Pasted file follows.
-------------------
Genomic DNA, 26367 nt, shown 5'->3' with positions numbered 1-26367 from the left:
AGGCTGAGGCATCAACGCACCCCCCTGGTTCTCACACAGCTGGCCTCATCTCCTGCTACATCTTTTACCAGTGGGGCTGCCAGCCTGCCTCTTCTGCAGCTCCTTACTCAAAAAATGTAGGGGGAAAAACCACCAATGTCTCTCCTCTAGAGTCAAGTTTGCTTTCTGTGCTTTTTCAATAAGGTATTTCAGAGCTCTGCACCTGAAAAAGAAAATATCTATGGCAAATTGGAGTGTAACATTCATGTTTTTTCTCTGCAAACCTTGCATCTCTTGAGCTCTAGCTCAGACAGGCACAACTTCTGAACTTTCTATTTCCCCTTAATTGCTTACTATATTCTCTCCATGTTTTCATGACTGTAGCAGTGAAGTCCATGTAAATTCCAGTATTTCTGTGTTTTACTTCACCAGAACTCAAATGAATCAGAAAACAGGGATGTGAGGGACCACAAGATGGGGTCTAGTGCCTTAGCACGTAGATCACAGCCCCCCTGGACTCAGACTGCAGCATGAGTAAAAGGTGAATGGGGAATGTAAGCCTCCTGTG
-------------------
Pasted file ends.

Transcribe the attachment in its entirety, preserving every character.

Genomic DNA, 26367 nt, shown 5'->3' with positions numbered 1-26367 from the left:
AGGCTGAGGCATCAACGCACCCCCCTGGTTCTCACACAGCTGGCCTCATCTCCTGCTACATCTTTTACCAGTGGGGCTGCCAGCCTGCCTCTTCTGCAGCTCCTTACTCAAAAAATGTAGGGGGAAAAACCACCAATGTCTCTCCTCTAGAGTCAAGTTTGCTTTCTGTGCTTTTTCAATAAGGTATTTCAGAGCTCTGCACCTGAAAAAGAAAATATCTATGGCAAATTGGAGTGTAACATTCATGTTTTTTCTCTGCAAACCTTGCATCTCTTGAGCTCTAGCTCAGACAGGCACAACTTCTGAACTTTCTATTTCCCCTTAATTGCTTACTATATTCTCTCCATGTTTTCATGACTGTAGCAGTGAAGTCCATGTAAATTCCAGTATTTCTGTGTTTTACTTCACCAGAACTCAAATGAATCAGAAAACAGGGATGTGAGGGACCACAAGATGGGGTCTAGTGCCTTAGCACGTAGATCACAGCCCCCCTGGACTCAGACTGCAGCATGAGTAAAAGGTGAATGGGGAATGTAAGCCTCCTGTG